Is Tung Ho Steel Enterprise Corporation (TPE:2006) a good dividend stock? How can we tell? Dividend paying companies with growing earnings can be highly rewarding in the long term. If you are hoping to live on your dividends, it’s important to be more stringent with your investments than the average punter. Regular readers know we like to apply the same approach to each dividend stock, and we hope you’ll find our analysis useful.
In this case, Tung Ho Steel Enterprise likely looks attractive to investors, given its 4.1% dividend yield and a payment history of over ten years. We’d guess that plenty of investors have purchased it for the income. When buying stocks for their dividends, you should always run through the checks below, to see if the dividend looks sustainable.
Dividends are typically paid from company earnings. If a company pays more in dividends than it earned, then the dividend might become unsustainable – hardly an ideal situation. Comparing dividend payments to a company’s net profit after tax is a simple way of reality-checking whether a dividend is sustainable. In the last year, Tung Ho Steel Enterprise paid out 55% of its profit as dividends. A payout ratio above 50% generally implies a business is reaching maturity, although it is still possible to reinvest in the business or increase the dividend over time.
We also measure dividends paid against a company’s levered free cash flow, to see if enough cash was generated to cover the dividend. Tung Ho Steel Enterprise’s cash payout ratio last year was 19%, which is quite low and suggests that the dividend was thoroughly covered by cash flow. It’s positive to see that Tung Ho Steel Enterprise’s dividend is covered by both profits and cash flow, since this is generally a sign that the dividend is sustainable, and a lower payout ratio usually suggests a greater margin of safety before the dividend gets cut.
Remember, you can always get a snapshot of Tung Ho Steel Enterprise’s latest financial position, by checking our visualisation of its financial health.
One of the major risks of relying on dividend income, is the potential for a company to struggle financially and cut its dividend. Not only is your income cut, but the value of your investment declines as well – nasty. Tung Ho Steel Enterprise has been paying dividends for a long time, but for the purpose of this analysis, we only examine the past 10 years of payments. This dividend has been unstable, which we define as having been cut one or more times over this time. During the past 10-year period, the first annual payment was NT$1.0 in 2011, compared to NT$1.4 last year. This works out to be a compound annual growth rate (CAGR) of approximately 2.7% a year over that time. Tung Ho Steel Enterprise’s dividend payments have fluctuated, so it hasn’t grown 2.7% every year, but the CAGR is a useful rule of thumb for approximating the historical growth.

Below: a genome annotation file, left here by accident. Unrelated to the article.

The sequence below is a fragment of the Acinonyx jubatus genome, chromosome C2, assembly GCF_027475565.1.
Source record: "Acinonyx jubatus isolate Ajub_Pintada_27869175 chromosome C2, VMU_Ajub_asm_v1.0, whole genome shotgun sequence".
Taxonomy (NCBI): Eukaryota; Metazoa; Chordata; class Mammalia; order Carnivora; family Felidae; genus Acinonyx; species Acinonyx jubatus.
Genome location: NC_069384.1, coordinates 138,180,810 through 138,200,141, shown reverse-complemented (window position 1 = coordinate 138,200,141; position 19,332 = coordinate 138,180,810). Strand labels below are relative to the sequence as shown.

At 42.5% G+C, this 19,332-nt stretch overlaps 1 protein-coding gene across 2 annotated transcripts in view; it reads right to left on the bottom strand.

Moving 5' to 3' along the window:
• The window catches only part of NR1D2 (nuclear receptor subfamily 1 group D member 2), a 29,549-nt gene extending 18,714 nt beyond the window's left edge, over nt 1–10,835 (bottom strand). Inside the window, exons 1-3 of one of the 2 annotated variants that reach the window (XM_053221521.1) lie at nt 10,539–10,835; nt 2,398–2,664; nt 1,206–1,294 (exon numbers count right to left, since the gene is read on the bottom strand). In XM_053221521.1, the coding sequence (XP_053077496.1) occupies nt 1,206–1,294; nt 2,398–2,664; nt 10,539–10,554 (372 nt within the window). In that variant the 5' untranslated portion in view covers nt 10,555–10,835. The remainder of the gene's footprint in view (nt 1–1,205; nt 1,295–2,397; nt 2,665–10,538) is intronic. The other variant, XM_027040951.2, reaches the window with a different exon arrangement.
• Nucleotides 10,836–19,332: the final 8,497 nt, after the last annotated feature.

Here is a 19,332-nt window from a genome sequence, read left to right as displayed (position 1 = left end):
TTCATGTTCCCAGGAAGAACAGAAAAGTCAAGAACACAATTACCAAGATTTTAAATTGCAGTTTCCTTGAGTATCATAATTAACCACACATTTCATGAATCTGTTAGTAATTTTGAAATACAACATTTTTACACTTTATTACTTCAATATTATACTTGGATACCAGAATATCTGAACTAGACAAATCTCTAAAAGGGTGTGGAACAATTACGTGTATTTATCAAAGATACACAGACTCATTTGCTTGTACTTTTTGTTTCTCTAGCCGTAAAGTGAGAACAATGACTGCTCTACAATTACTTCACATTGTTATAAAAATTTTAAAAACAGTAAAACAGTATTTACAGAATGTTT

We’re glad to see the dividend has risen, but with a limited rate of growth and fluctuations in the payments, we don’t think this is an attractive combination.
Dividend Growth Potential
Given that the dividend has been cut in the past, we need to check if earnings are growing and if that might lead to stronger dividends in the future. Strong earnings per share (EPS) growth might encourage our interest in the company despite fluctuating dividends, which is why it’s great to see Tung Ho Steel Enterprise has grown its earnings per share at 24% per annum over the past five years. Earnings per share are sharply up, but we wonder if paying out more than half its earnings (leaving less for reinvestment) is an implicit signal that Tung Ho Steel Enterprise’s growth will be slower in the future.
To summarise, shareholders should always check that Tung Ho Steel Enterprise’s dividends are affordable, that its dividend payments are relatively stable, and that it has decent prospects for growing its earnings and dividend. Tung Ho Steel Enterprise’s payout ratios are within a normal range for the average corporation, and we like that its cashflow was stronger than reported profits. Next, earnings growth has been good, but unfortunately the dividend has been cut at least once in the past. Tung Ho Steel Enterprise has a number of positive attributes, but it falls slightly short of our (admittedly high) standards. Were there evidence of a strong moat or an attractive valuation, it could still be well worth a look.
Market movements attest to how highly valued a consistent dividend policy is compared to one which is more unpredictable. At the same time, there are other factors our readers should be conscious of before pouring capital into a stock. For instance, we’ve picked out 2 warning signs for Tung Ho Steel Enterprise that investors should take into consideration.
We have also put together a list of global stocks with a market capitalisation above $1bn and yielding more 3%.
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This article by Simply Wall St is general in nature. It does not constitute a recommendation to buy or sell any stock, and does not take account of your objectives, or your financial situation. We aim to bring you long-term focused analysis driven by fundamental data. Note that our analysis may not factor in the latest price-sensitive company announcements or qualitative material. Simply Wall St has no position in any stocks mentioned.
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